• View Profile
Yep.  151.625, 151.955 and several others are included as the default out of the box channels for Motorola and Kenwood land mobile gear.  They’re basically the VHF versions of 464.500, 464.550, 467.925, 467.875, 467.850, 469.500, 469.550, etc.

DMR is affordable and encrypted DMR is relatively easy to implement.  Lots of users (construction companies included) seem to simply buy a massive lot of radios and use them on the factory default channels.  I know that local radio shops will often leave the radios on the factory default channels but change the CTCSS or DCS tone/code. 

For the end user, that turns into a “private channel”.  Same thing with DMR.

Crane Master - who is actually licensed for 151.625 among others, make extensive use of that frequency (with a PL tone, 167.9 Hz to be exact) for truck to truck chatter.  They’re licensed for 110 watts on 151.625 but only 45 watts on the other VHF frequencies on their license.  From what I’ve heard of them using 151.625, they are running 110 watts...

I’ve seen licenses authorized for a lot more than 100/110 watts on 151.625 and others.  I believe the American Red Cross is licensed for 110 watts PEP -on 151.625 and several other channels - base stations, mobiles and portable/temporary repeaters.  Similar licenses for temporary / itinerant systems exist with similar power levels....or even more than 110w.  Highest I’ve seen is 300w. 

The ARC is also authorized 125w PEP (500w ERP) on 27.490 MHz as part of the same license - WQMD985

https://wireless2.fcc.gov/UlsApp/UlsSearch/licenseFreqSum.jsp?licKey=3214188


Here’s another interesting one. 

https://wireless2.fcc.gov/UlsApp/UlsSearch/licenseFreqSum.jsp?licKey=4215560

« Last Edit: February 13, 2020, 2210 UTC by R4002 »
U.S. East Coast, various HF/VHF/UHF radios/scanners/receivers

Offline R4002

  • DX Legend
  • ******
  • Posts: 2608
  • Karma: +1/-0
    • View Profile
Just another update: 

Heard some more very strong DMR traffic on 151.625 this morning, along with some weak analog FM voice.  023 DCS code along with 67.0 Hz, 94.8 Hz, 97.4 Hz and 136.5 Hz CTCSS tones have been logged in the past.  I know the film school for the local university uses 151.625 and 151.955 for camera crew comms and other purposes.  I've logged them as using both 67.0 and 94.8 PL tones.  Unfortunately there's also a local funeral home that uses 151.625 with 97.4 Hz PL tone, and of course Crane Master doing 110 watts with 167.9 Hz PL.

I found the listing for the default factory frequencies for the Motorola RDX series RDV5100 VHF radio:

Channel 1 - 151.6250 MHz - 67.0 Hz PL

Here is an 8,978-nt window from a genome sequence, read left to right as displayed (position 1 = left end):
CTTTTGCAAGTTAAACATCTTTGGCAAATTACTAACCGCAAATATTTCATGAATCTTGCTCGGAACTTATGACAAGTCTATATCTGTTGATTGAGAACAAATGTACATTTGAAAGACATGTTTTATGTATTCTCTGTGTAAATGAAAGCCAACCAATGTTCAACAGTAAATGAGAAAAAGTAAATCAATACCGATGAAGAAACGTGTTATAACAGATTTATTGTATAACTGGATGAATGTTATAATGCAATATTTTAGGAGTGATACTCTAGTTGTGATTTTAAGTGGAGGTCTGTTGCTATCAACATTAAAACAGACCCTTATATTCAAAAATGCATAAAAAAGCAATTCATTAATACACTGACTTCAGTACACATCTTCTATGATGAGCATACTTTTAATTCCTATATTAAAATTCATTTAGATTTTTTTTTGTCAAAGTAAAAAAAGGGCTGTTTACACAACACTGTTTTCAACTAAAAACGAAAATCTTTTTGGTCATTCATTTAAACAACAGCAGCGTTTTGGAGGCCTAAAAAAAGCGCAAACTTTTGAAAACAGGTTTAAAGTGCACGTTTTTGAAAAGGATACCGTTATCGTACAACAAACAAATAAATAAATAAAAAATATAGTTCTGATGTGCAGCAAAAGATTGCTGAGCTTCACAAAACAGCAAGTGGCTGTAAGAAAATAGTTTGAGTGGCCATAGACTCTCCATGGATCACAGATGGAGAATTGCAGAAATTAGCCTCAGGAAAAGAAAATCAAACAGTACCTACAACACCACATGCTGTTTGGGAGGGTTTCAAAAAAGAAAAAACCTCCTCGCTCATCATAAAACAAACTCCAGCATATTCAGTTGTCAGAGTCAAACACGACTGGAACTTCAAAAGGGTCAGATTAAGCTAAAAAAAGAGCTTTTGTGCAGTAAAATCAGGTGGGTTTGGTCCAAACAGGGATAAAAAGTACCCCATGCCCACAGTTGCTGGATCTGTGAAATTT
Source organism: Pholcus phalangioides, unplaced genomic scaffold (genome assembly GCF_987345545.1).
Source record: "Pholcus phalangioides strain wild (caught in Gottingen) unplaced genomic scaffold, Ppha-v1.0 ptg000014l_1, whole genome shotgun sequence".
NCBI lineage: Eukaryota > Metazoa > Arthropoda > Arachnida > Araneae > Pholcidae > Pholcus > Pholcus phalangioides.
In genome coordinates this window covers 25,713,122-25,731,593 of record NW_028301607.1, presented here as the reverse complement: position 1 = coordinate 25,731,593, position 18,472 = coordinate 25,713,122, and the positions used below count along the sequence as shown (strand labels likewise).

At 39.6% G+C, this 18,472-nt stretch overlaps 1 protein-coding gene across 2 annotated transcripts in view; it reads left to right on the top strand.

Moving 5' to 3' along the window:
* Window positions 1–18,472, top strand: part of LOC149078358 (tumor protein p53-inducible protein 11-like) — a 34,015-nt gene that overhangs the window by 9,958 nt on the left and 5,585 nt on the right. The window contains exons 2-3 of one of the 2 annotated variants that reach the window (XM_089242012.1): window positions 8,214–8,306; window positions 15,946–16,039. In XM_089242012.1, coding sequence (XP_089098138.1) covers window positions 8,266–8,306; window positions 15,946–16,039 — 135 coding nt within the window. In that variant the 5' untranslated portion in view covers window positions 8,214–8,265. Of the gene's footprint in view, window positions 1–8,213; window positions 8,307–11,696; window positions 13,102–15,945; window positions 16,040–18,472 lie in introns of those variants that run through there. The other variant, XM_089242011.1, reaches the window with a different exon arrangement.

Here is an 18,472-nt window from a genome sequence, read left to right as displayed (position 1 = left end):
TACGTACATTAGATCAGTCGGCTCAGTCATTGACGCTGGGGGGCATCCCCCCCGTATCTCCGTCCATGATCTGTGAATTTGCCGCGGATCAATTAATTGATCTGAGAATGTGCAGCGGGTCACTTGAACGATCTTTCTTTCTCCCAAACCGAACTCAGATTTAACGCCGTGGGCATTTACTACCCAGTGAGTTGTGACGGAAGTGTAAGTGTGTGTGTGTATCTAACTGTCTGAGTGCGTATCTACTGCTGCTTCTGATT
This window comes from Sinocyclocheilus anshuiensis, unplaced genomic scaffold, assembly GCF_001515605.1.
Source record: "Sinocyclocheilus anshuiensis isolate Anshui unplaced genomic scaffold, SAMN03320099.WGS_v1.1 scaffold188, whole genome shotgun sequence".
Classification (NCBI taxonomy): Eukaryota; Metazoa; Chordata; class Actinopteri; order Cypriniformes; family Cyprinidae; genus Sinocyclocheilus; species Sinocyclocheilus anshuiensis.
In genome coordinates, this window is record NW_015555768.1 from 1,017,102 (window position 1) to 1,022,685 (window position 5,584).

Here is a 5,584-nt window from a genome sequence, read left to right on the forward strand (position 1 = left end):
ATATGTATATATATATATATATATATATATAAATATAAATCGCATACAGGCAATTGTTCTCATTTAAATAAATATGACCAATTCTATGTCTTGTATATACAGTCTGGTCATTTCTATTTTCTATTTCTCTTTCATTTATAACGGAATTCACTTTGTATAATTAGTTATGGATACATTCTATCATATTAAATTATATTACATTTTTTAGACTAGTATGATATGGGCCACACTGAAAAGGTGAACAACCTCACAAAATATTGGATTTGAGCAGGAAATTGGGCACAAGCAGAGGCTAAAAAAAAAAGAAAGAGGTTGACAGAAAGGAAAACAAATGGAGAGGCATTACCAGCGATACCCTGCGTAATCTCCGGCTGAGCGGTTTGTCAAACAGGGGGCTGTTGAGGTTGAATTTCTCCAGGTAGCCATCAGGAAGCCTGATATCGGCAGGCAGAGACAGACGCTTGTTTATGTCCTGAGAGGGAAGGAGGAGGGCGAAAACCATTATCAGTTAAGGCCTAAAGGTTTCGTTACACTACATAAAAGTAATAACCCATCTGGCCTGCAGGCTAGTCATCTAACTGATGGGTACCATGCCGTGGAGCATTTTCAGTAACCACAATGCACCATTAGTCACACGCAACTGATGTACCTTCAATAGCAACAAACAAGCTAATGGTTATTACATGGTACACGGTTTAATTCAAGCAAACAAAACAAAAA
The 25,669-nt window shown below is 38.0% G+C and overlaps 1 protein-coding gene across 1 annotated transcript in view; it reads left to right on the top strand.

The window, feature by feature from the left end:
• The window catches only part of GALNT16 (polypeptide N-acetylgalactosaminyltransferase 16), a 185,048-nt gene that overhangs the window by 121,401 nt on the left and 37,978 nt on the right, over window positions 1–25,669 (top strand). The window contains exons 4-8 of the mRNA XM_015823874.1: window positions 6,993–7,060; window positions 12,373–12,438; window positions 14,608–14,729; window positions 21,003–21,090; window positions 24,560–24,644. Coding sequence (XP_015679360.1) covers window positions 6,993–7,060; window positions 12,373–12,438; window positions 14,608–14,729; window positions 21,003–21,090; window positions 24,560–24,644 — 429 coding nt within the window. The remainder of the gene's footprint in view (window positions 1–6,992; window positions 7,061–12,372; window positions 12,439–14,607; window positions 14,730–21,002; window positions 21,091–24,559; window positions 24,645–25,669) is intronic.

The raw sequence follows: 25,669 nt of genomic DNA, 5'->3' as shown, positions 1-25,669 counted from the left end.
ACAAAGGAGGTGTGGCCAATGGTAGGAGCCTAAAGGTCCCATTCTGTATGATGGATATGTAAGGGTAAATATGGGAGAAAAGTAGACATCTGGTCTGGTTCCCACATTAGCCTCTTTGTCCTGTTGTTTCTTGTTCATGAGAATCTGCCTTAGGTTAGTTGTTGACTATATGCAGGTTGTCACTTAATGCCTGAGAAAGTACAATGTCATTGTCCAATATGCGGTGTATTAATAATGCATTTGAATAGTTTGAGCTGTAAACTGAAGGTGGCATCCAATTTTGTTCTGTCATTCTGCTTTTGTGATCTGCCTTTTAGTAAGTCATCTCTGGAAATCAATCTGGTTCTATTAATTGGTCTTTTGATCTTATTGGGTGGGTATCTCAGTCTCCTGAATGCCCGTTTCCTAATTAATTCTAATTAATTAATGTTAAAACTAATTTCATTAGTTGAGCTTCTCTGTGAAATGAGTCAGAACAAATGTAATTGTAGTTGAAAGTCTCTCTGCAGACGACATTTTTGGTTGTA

Channel 2 - 151.6250 MHz - 77.0 Hz PL
Channel 3 - 151.6250 MHz - 88.5 Hz PL
Channel 4 - 151.6250 MHz - 179.9 Hz PL
Channel 5 - 151.6250 MHz - CSQ - carrier squelch (no PL or DPL)
Channel 6 - 151.9550 MHz - 67.0 Hz PL
Channel 7 - 151.9550 MHz - 82.5 Hz PL
Channel 8 - 162.4000 MHz - CSQ - RECEIVE ONLY - "WC" (Weather Channel)
Channel 9 - 151.9550 MHz - 179.9 Hz PL
Channel 10 - 151.9550 MHz - CSQ - carrier squelch (no PL or DPL)




Here are the "27 business exclusive" frequencies available for the Motorola RDX and RDV VHF radios (and others, including the Kenwood TK-2400 series radios such as the TK-2400VP)

Frequency 01: 151.6250 MHz - itinerant
Frequency 02: 151.9550 MHz
Frequency 03: 152.8850 MHz
Frequency 04: 152.9150 MHz
Frequency 05: 151.7000 MHz - itinerant
Frequency 06: 151.7600 MHz - itinerant
Frequency 07: 152.9450 MHz
Frequency 08: 151.8350 MHz
Frequency 09: 151.8050 MHz
Frequency 10: 151.5125 MHz - itinerant
Frequency 11: 151.6550 MHz
Frequency 12: 151.6850 MHz
Frequency 13: 151.7150 MHz
Frequency 14: 151.7450 MHz
Frequency 15: 151.7750 MHz
Frequency 16: 151.8650 MHz
Frequency 17: 151.8950 MHz
Frequency 18: 151.9250 MHz
Frequency 19: 152.9000 MHz (incorrectly printed in some Motorola manuals as "152.7000 MHz")
Frequency 20: 154.4900 MHz
Frequency 21: 154.5150 MHz
Frequency 22: 154.5275 MHz - itinerant
Frequency 23: 154.5400 MHz
Frequency 24: 153.0050 MHz
Frequency 25: 154.5475 MHz
Frequency 26: 158.4000 MHz - itinerant
Frequency 27: 158.4075 MHz - itinerant


The Motorola RMM2050 (MURS radio - license free, but sold as an on-site business radio)

Defaults to:

Channel 1 - 154.5700 MHz - 67.0 Hz PL
Channel 2 - 154.6000 MHz - 67.0 Hz PL
Channel 3 - 151.8200 MHz - 67.0 Hz PL
Channel 4 - 151.8800 MHz - 67.0 Hz PL
Channel 5 - 151.9400 MHz - 67.0 Hz PL